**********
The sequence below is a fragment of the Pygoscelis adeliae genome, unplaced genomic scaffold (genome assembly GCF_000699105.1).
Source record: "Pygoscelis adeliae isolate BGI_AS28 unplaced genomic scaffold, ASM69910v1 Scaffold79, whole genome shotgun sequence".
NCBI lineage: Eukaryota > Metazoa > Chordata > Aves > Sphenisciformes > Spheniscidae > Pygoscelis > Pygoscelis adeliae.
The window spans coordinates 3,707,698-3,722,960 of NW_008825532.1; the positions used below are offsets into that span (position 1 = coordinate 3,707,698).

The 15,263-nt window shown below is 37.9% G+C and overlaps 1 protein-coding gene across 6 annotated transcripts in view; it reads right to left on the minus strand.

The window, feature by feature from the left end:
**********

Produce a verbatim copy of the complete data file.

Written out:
The sequence below is a fragment of the Pygoscelis adeliae genome, unplaced genomic scaffold (genome assembly GCF_000699105.1).
Source record: "Pygoscelis adeliae isolate BGI_AS28 unplaced genomic scaffold, ASM69910v1 Scaffold79, whole genome shotgun sequence".
NCBI lineage: Eukaryota > Metazoa > Chordata > Aves > Sphenisciformes > Spheniscidae > Pygoscelis > Pygoscelis adeliae.
The window spans coordinates 3,707,698-3,722,960 of NW_008825532.1; the positions used below are offsets into that span (position 1 = coordinate 3,707,698).

The 15,263-nt window shown below is 37.9% G+C and overlaps 1 protein-coding gene across 6 annotated transcripts in view; it reads right to left on the minus strand.

The window, feature by feature from the left end: